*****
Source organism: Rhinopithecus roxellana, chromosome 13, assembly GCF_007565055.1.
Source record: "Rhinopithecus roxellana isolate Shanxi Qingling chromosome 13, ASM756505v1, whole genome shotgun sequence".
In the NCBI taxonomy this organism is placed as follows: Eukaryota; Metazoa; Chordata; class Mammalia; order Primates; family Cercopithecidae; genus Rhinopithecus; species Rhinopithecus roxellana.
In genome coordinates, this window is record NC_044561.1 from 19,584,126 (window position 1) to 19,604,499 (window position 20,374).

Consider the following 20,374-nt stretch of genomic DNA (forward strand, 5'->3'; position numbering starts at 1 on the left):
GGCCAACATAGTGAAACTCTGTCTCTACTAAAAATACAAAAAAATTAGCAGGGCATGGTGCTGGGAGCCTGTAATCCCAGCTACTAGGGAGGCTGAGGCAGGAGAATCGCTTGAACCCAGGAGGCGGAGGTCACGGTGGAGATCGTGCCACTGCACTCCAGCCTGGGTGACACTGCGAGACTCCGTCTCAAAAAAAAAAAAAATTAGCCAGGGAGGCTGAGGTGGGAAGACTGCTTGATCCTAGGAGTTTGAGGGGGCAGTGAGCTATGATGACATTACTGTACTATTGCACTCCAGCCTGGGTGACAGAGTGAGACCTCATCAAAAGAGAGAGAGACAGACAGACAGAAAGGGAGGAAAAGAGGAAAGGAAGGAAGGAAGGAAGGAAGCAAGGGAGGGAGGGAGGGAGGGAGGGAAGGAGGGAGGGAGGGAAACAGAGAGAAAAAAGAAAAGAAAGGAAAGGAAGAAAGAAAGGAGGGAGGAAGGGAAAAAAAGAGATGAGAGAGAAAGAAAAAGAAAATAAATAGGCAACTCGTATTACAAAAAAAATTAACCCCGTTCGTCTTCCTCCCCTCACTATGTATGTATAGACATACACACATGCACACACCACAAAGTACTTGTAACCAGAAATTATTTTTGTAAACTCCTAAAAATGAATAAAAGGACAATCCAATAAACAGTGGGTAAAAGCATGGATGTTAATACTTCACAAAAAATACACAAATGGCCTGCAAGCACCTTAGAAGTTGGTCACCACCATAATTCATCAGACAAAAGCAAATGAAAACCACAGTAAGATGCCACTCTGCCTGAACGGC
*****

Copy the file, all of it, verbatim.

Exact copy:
Source organism: Rhinopithecus roxellana, chromosome 13, assembly GCF_007565055.1.
Source record: "Rhinopithecus roxellana isolate Shanxi Qingling chromosome 13, ASM756505v1, whole genome shotgun sequence".
In the NCBI taxonomy this organism is placed as follows: Eukaryota; Metazoa; Chordata; class Mammalia; order Primates; family Cercopithecidae; genus Rhinopithecus; species Rhinopithecus roxellana.
In genome coordinates, this window is record NC_044561.1 from 19,584,126 (window position 1) to 19,604,499 (window position 20,374).

Consider the following 20,374-nt stretch of genomic DNA (forward strand, 5'->3'; position numbering starts at 1 on the left):
GGCCAACATAGTGAAACTCTGTCTCTACTAAAAATACAAAAAAATTAGCAGGGCATGGTGCTGGGAGCCTGTAATCCCAGCTACTAGGGAGGCTGAGGCAGGAGAATCGCTTGAACCCAGGAGGCGGAGGTCACGGTGGAGATCGTGCCACTGCACTCCAGCCTGGGTGACACTGCGAGACTCCGTCTCAAAAAAAAAAAAAATTAGCCAGGGAGGCTGAGGTGGGAAGACTGCTTGATCCTAGGAGTTTGAGGGGGCAGTGAGCTATGATGACATTACTGTACTATTGCACTCCAGCCTGGGTGACAGAGTGAGACCTCATCAAAAGAGAGAGAGACAGACAGACAGAAAGGGAGGAAAAGAGGAAAGGAAGGAAGGAAGGAAGGAAGCAAGGGAGGGAGGGAGGGAGGGAGGGAAGGAGGGAGGGAGGGAAACAGAGAGAAAAAAGAAAAGAAAGGAAAGGAAGAAAGAAAGGAGGGAGGAAGGGAAAAAAAGAGATGAGAGAGAAAGAAAAAGAAAATAAATAGGCAACTCGTATTACAAAAAAAATTAACCCCGTTCGTCTTCCTCCCCTCACTATGTATGTATAGACATACACACATGCACACACCACAAAGTACTTGTAACCAGAAATTATTTTTGTAAACTCCTAAAAATGAATAAAAGGACAATCCAATAAACAGTGGGTAAAAGCATGGATGTTAATACTTCACAAAAAATACACAAATGGCCTGCAAGCACCTTAGAAGTTGGTCACCACCATAATTCATCAGACAAAAGCAAATGAAAACCACAGTAAGATGCCACTCTGCCTGAACGGC